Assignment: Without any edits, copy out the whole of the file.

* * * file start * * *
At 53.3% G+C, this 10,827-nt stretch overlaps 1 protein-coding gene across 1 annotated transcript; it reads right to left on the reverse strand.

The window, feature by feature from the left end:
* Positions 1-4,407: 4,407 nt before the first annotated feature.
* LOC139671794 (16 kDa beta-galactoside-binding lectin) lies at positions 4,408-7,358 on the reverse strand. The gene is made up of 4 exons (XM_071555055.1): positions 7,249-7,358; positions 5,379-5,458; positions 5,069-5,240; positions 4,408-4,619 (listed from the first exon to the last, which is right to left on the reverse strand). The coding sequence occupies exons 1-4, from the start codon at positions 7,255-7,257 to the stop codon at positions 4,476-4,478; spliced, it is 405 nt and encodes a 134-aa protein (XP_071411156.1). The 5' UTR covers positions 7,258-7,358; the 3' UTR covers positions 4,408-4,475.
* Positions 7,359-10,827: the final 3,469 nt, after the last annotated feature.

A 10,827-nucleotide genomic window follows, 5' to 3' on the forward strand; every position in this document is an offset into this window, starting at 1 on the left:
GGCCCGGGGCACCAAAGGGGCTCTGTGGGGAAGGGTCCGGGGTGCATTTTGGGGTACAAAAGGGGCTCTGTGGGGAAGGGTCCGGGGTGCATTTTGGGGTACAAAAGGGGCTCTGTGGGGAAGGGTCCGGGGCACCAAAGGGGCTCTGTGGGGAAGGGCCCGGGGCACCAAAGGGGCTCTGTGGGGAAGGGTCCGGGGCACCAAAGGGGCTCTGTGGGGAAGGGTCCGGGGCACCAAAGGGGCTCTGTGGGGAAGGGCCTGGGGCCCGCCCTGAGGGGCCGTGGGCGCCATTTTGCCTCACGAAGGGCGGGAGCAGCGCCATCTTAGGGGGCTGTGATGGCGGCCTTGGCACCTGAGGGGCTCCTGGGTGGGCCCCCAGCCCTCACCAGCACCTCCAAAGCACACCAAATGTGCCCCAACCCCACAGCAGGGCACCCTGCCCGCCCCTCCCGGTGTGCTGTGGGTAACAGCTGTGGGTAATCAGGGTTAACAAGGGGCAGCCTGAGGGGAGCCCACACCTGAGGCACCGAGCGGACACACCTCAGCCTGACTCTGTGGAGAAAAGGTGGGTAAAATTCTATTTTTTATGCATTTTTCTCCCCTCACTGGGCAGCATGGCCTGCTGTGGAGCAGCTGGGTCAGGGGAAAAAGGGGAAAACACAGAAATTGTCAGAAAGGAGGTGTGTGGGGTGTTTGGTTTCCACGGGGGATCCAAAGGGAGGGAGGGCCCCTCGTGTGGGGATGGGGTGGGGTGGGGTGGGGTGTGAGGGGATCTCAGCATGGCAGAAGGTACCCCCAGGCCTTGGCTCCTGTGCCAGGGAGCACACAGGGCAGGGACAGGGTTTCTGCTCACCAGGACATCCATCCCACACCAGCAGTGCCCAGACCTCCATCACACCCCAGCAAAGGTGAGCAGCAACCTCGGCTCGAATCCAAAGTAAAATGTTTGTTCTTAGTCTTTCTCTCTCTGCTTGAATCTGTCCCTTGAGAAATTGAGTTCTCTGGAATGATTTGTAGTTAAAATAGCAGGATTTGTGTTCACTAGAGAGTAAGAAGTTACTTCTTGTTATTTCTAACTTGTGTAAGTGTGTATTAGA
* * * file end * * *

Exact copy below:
At 53.3% G+C, this 10,827-nt stretch overlaps 1 protein-coding gene across 1 annotated transcript; it reads right to left on the reverse strand.

The window, feature by feature from the left end:
* Positions 1-4,407: 4,407 nt before the first annotated feature.
* LOC139671794 (16 kDa beta-galactoside-binding lectin) lies at positions 4,408-7,358 on the reverse strand. The gene is made up of 4 exons (XM_071555055.1): positions 7,249-7,358; positions 5,379-5,458; positions 5,069-5,240; positions 4,408-4,619 (listed from the first exon to the last, which is right to left on the reverse strand). The coding sequence occupies exons 1-4, from the start codon at positions 7,255-7,257 to the stop codon at positions 4,476-4,478; spliced, it is 405 nt and encodes a 134-aa protein (XP_071411156.1). The 5' UTR covers positions 7,258-7,358; the 3' UTR covers positions 4,408-4,475.
* Positions 7,359-10,827: the final 3,469 nt, after the last annotated feature.

A 10,827-nucleotide genomic window follows, 5' to 3' on the forward strand; every position in this document is an offset into this window, starting at 1 on the left:
GGCCCGGGGCACCAAAGGGGCTCTGTGGGGAAGGGTCCGGGGTGCATTTTGGGGTACAAAAGGGGCTCTGTGGGGAAGGGTCCGGGGTGCATTTTGGGGTACAAAAGGGGCTCTGTGGGGAAGGGTCCGGGGCACCAAAGGGGCTCTGTGGGGAAGGGCCCGGGGCACCAAAGGGGCTCTGTGGGGAAGGGTCCGGGGCACCAAAGGGGCTCTGTGGGGAAGGGTCCGGGGCACCAAAGGGGCTCTGTGGGGAAGGGCCTGGGGCCCGCCCTGAGGGGCCGTGGGCGCCATTTTGCCTCACGAAGGGCGGGAGCAGCGCCATCTTAGGGGGCTGTGATGGCGGCCTTGGCACCTGAGGGGCTCCTGGGTGGGCCCCCAGCCCTCACCAGCACCTCCAAAGCACACCAAATGTGCCCCAACCCCACAGCAGGGCACCCTGCCCGCCCCTCCCGGTGTGCTGTGGGTAACAGCTGTGGGTAATCAGGGTTAACAAGGGGCAGCCTGAGGGGAGCCCACACCTGAGGCACCGAGCGGACACACCTCAGCCTGACTCTGTGGAGAAAAGGTGGGTAAAATTCTATTTTTTATGCATTTTTCTCCCCTCACTGGGCAGCATGGCCTGCTGTGGAGCAGCTGGGTCAGGGGAAAAAGGGGAAAACACAGAAATTGTCAGAAAGGAGGTGTGTGGGGTGTTTGGTTTCCACGGGGGATCCAAAGGGAGGGAGGGCCCCTCGTGTGGGGATGGGGTGGGGTGGGGTGGGGTGTGAGGGGATCTCAGCATGGCAGAAGGTACCCCCAGGCCTTGGCTCCTGTGCCAGGGAGCACACAGGGCAGGGACAGGGTTTCTGCTCACCAGGACATCCATCCCACACCAGCAGTGCCCAGACCTCCATCACACCCCAGCAAAGGTGAGCAGCAACCTCGGCTCGAATCCAAAGTAAAATGTTTGTTCTTAGTCTTTCTCTCTCTGCTTGAATCTGTCCCTTGAGAAATTGAGTTCTCTGGAATGATTTGTAGTTAAAATAGCAGGATTTGTGTTCACTAGAGAGTAAGAAGTTACTTCTTGTTATTTCTAACTTGTGTAAGTGTGTATTAGA